"The roadways of Idaho present a dichotomy of drivers: Those who are moving so slowly that they’re judged to be rude, and the aggressive drivers who speed around them and flip them off," the website said. Insure.com quoted lead-footed Idahoan Matt Stubbs as pointing to the slowpokes in the state as the rude ones “taking their time, driving 5 to 10 miles an hour under the limit.”

Next on the list was the place where politics -- and sometimes driving -- is a contact sport: Washington, D.C.


Project will encompass network of cameras and sensors along 120 miles of freeways.

By Douglas Newcomb Sep 11, 2014 5:24AM

Image by NHTSADetroit helped transform transportation 100 years ago when cars that the city began cranking out took to the nation's roads. A century later, drivers are dealing with the consequence of that popularity in the form of traffic jams, accidents and air pollution. Now the Detroit area wants to be on the cutting-edge of solving these problems.

A public-corporate partnership announced this week at the 2014 Intelligent Transport Systems World Congress in Detroit by the Michigan Department of Transportation, the University of Michigan, General Motors and Ford plans to string a network of cameras and sensors along 120 miles of freeways in the metro Detroit area. This vehicle-to-infrastructure (V2I) network will allow cars to communicate with traffic infrastructure such as stoplights, and it expands a recent large-scale vehicle-to-vehicle (V2V) communication field trial undertaken by U of M, the National Highway Transportation Safety Administration and others in neighboring Ann Arbor.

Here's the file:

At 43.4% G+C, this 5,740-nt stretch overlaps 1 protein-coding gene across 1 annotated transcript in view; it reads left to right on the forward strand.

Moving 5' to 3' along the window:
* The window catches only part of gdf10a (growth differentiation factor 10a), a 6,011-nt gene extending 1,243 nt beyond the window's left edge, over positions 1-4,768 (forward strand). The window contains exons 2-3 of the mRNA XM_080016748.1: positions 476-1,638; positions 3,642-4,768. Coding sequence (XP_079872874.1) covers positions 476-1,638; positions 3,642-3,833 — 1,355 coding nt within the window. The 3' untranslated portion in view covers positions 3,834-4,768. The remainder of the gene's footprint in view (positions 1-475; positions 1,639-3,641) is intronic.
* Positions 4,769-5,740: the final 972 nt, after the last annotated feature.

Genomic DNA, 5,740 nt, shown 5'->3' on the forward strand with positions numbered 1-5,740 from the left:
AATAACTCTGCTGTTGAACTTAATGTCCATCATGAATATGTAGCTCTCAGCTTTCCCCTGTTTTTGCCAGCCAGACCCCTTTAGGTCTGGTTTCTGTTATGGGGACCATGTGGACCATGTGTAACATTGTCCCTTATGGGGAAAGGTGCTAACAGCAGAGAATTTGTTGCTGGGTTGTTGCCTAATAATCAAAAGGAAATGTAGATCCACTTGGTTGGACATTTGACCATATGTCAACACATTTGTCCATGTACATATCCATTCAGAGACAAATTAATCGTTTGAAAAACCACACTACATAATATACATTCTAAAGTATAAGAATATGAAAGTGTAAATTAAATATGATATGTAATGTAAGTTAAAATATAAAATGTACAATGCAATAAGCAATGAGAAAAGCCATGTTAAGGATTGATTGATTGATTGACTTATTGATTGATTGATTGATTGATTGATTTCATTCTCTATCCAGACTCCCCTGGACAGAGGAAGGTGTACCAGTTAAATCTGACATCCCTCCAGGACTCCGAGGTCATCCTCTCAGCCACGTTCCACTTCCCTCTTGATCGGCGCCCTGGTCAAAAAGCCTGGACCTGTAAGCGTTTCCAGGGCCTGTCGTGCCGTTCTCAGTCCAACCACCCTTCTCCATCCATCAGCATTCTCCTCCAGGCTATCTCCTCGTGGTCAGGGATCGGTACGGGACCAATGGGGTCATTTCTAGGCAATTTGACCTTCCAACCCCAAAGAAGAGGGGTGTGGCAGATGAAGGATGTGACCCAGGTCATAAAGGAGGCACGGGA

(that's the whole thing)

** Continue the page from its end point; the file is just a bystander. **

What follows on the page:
And is making the Detroit area the hotbed of innovation in connected vehicle research and deployment.



  • Cliff Atiyeh

    Clifford Atiyeh has spent his entire life driving cars he doesn't own. Raised in Volvos, he has grown to love fast, irresponsible vehicles of all kinds. He is the senior news editor at MSN Autos and also reports for Car and Driver, Road & Track, The Boston Globe and other publications.
    In the garage: 21-speed Iron Horse, 2002 Jeep Wrangler X (not his)

  • Doug Newcomb

    Doug Newcomb has covered car technology for over 20 years for outlets ranging from Rolling Stone to Edmunds.com. In 2008, he published his first book, "Car Audio for Dummies" (Wiley). He lives and drives in Hood River, Ore., with his wife and two kids, who share his passion for cars and technology.
    In the garage: 1996 Chevrolet Impala SS, two 1984 Chevrolet Blazers, 2008 Honda CR-V

  • James Tate

    James Tate learned to drive stick at age 13 in a 1988 Land Cruiser - in La Paz, Bolivia. He's since been a mechanic, on a pit crew and has wrenched on every car he's owned since his first 1989 Honda CRX Si (and won't stop until the car is a 1973 Porsche 911 RS). His work has appeared in Car and Driver, Popular Mechanics, Automobile and others.
    In the garage: 1995 Porsche 911 Carrera, 1988 BMW M5